Seal firmly and refrigerate for at least 3 days, or, preferably, a week; carrots are dense and take time to absorb the brine.
Note:  Covered and refrigerated, pickled carrots will, in theory, last indefinitely, but we try to eat them within a month or two.

Yield: 2 quarts

Pickled Grapes with Cinnamon and Black Pepper
from A Homemade Life by Molly Wizenberg Adapted from Susan Kaplan

1 pound red or black grapes,            1½ teaspoons brown mustard seeds
   preferably seedless                         1 teaspoon whole black peppercorns
1 cup white wine vinegar                  1 (2½ inch) cinnamon stick
1 cup granulated sugar                    ¼ teaspoon salt

Rinse and dry the grapes, and pull them off carefully from the their stems.  Using a small, sharp knife, trim away the “belly button” at the stem end of the grape, exposing a bit of the flesh inside.  Put the grapes into a medium bowl and set aside.
     In a medium saucepan, combine the remaining ingredients.  Bring to a boil over medium- high heat, then pour the mixture over the grapes.  Stir to combine.  Set aside to cool to room temperature.
     While the grapes cool, wash 2 pint-sized canning jars and their lids in warm, soapy water.  When the grapes are cool, ladle them into the jars.  Chill for at least 8 hours or overnight.
     Serve cold.

Yield: about 3 cups
 (Wizneberg recommends eating these in the first few days, though she mentions that others have really enjoyed them after a week or two)

If you would like to read about the last time I read A Homemade Life and tried the recipe for Dutch Baby Pancakes with Lemon and Sugar you can check it out here.

To read the other blog posts from this months book group, or to join this great little collection of bloggers come on over to the Cook the Books Club

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  1. Oh, you pickly girl...those are the two recipes I want to get into next. Yum yum.

    Glad you enjoyed the book. Great Cook the Books post!

  2. I LOVE those pickles. I haven't tried her carrot recipe though. You are so right about books speaking to one's life. So far, I have gleaned something from each CTB selection.

    Great post and I enjoy your site!

  3. Thanks so much for joining in and doing a second A Homemade Life post for Cook the Books. I wondered about the pickled grapes recipe especially--it sound so unique and so good. ;-)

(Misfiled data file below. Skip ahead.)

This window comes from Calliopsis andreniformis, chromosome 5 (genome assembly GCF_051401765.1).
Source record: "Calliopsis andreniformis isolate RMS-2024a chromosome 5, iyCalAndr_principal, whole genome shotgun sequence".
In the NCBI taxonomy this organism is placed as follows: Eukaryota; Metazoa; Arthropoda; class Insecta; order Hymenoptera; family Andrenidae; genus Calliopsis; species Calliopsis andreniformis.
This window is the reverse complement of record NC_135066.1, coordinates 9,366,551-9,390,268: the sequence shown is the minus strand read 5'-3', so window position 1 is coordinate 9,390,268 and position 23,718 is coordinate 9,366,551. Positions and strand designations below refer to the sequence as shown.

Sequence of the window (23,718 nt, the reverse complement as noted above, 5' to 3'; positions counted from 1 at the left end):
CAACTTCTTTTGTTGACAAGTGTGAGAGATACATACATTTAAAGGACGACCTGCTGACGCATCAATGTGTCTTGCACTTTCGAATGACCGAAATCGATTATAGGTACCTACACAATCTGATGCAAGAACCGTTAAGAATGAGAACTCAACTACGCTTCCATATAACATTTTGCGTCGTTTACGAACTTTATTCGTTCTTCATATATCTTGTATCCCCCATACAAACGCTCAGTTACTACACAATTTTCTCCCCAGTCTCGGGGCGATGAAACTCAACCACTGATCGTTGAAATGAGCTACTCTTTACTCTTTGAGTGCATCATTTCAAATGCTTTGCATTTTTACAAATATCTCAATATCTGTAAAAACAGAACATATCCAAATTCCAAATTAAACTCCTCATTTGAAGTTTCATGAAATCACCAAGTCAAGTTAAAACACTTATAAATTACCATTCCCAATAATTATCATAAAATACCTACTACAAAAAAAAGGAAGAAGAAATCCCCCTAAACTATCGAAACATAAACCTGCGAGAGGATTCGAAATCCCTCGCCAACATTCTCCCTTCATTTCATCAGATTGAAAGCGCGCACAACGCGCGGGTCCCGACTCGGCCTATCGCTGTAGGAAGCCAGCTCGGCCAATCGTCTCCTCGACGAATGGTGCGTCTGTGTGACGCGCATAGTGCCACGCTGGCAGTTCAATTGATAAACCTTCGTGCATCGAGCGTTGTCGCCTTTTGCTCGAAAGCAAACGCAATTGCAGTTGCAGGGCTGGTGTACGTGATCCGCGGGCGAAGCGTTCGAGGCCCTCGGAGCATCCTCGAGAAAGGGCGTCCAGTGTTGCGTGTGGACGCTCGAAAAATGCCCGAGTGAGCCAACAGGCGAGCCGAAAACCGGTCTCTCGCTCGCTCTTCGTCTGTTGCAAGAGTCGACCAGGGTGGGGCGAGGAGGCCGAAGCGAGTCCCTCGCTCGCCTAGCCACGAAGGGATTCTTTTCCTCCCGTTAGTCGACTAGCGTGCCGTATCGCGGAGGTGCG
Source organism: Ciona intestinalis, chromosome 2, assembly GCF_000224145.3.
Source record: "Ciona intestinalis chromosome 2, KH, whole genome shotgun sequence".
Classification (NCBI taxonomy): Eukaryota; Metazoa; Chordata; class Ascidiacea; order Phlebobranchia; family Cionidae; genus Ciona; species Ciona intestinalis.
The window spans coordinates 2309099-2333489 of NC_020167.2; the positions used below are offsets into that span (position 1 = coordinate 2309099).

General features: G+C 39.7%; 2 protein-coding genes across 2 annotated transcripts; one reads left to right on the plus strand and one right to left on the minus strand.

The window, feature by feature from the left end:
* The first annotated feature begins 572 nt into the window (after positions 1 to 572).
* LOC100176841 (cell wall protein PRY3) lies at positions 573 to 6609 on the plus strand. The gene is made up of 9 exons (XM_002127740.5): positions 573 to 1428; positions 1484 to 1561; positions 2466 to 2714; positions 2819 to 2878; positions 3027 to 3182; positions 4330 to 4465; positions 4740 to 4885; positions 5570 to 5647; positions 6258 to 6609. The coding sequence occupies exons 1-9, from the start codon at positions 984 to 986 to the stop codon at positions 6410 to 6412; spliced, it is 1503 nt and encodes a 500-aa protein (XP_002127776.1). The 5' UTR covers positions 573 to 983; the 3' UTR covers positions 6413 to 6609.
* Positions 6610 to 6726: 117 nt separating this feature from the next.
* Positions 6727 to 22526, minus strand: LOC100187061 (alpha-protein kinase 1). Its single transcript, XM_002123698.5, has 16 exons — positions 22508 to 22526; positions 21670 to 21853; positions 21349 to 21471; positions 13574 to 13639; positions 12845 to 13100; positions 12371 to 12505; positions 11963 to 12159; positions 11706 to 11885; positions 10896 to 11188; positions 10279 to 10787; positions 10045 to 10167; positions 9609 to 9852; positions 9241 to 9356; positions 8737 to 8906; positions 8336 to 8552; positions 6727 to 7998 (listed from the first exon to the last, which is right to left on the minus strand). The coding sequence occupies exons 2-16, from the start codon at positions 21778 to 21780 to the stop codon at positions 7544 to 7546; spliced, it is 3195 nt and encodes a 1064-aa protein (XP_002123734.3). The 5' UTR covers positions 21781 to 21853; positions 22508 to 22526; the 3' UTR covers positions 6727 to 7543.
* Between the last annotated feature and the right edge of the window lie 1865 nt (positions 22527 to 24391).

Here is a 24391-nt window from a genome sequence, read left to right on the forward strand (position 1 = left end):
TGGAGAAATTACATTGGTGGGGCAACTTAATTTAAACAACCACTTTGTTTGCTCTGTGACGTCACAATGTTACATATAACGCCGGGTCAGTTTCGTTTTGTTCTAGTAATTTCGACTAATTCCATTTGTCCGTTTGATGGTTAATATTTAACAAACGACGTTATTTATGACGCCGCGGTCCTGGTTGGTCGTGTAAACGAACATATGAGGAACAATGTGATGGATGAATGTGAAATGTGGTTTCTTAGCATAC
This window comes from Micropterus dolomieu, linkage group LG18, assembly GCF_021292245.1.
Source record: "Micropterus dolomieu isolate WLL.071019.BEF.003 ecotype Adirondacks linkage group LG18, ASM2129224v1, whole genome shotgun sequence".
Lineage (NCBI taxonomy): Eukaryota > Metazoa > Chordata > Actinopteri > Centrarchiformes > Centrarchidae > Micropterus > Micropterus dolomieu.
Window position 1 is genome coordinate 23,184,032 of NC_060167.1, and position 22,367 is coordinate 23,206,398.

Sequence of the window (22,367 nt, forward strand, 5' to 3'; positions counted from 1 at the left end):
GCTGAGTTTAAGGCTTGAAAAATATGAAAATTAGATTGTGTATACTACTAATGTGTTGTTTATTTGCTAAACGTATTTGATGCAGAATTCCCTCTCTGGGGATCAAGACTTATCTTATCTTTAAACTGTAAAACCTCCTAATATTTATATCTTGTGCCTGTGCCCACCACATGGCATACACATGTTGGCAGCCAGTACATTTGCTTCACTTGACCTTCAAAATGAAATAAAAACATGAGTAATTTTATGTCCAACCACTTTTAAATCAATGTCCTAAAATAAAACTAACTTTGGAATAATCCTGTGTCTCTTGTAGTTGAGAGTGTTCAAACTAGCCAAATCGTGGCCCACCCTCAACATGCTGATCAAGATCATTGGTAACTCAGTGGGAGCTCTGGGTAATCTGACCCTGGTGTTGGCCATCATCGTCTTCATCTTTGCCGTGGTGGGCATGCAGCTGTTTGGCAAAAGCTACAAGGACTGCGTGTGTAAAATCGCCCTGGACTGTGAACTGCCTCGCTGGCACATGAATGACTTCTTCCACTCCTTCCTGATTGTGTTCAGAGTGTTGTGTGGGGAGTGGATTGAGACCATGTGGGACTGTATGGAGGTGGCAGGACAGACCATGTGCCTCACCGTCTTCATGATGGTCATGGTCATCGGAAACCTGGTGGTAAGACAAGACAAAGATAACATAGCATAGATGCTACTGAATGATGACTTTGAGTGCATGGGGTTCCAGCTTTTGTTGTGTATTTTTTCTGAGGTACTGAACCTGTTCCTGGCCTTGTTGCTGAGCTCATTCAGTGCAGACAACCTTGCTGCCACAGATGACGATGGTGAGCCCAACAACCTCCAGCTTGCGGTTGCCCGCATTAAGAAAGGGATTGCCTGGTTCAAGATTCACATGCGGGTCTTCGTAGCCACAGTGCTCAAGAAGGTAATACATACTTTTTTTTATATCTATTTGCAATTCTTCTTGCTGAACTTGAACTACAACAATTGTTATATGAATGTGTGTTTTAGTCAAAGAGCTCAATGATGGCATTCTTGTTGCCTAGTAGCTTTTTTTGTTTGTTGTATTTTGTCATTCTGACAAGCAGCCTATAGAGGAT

4. Those carrots sound yummy! What happened to the figs? Sorry we couldn't come to help you!

    I've been trying to find creative ways to use the farm produce...I preserved some peppers in oil(I don't know how that will turn out), made squash bread, and have been infusing water with the melons and cucumbers. Still have more than I know what to do with!

  5. Thanks everyone. I couldn't resist trying out the grapes, though I did question if I would like them. Turns out my first try I didn't but now on day 3 I keep finding myself going back to the fridge for "just one more".

    Meg- did not try the carrots yet, but you are welcome to some! I love seeing what a glut of produce makes people come up with. we made jam with the figs (have some of that for you too).

  6. Whenever I need to inspiration, I turn to "A Homemade Life." The way she uses sentence structure pulls you in. I love that she can talk about the past and the present in fail swoop without making me feel off kilter. What really does it for me though is her attention to detail. She turns simple things into poignant moments. I love the quotes you picked, but this is my favorite:

    When Brandon walked me across the Brooklyn Bridge that afternoon in March, almost a year after we met, and steered me up the hill to Brooklyn Heights, to a bench on the promenade, I had no idea. When he knelt in front of me and put his head in my lap, I had not the foggiest. I was thoroughly absorbed in fact, in staring at a fleck of dandruff tangled in one of his curls (244).

    Quick heads up (though I am sure you already know) she's working on her second book. Needless to say, I'm pretty excited!

  7. Mikaela- I am eagerly awaiting the next book!! I also love the quote you picked, and I have the feeling we could pretty easily pick a few more.

  8. I'm a pickle lover too, and these are calling to me, especially the carrots. Great review of the book.

  9. The pickled grapes are really intriguing. All the jars you made look really nice.

  10. Love the pickling process because I, too, am a pickle lover! The carrots look great, but I have pickled carrots before...what really interests me are those GRAPES! Also loved the book :)

  11. I love your blog! As a poet, writer, reader and food lover, I've been looking for ways and places the two lives mesh as well. Even though my family canned all throughout my childhood (Mormon!), I'm just rediscovering it now as an adult. My blog: - is a way for me to bring the world of literary/personal essay together with food memoir...I'm going to definitely try your grapes with cinnamon and pepper - sounds delicious! Thank you and I look forward to reading more! (my more 'food' related blog)

    thanks so much for writing this!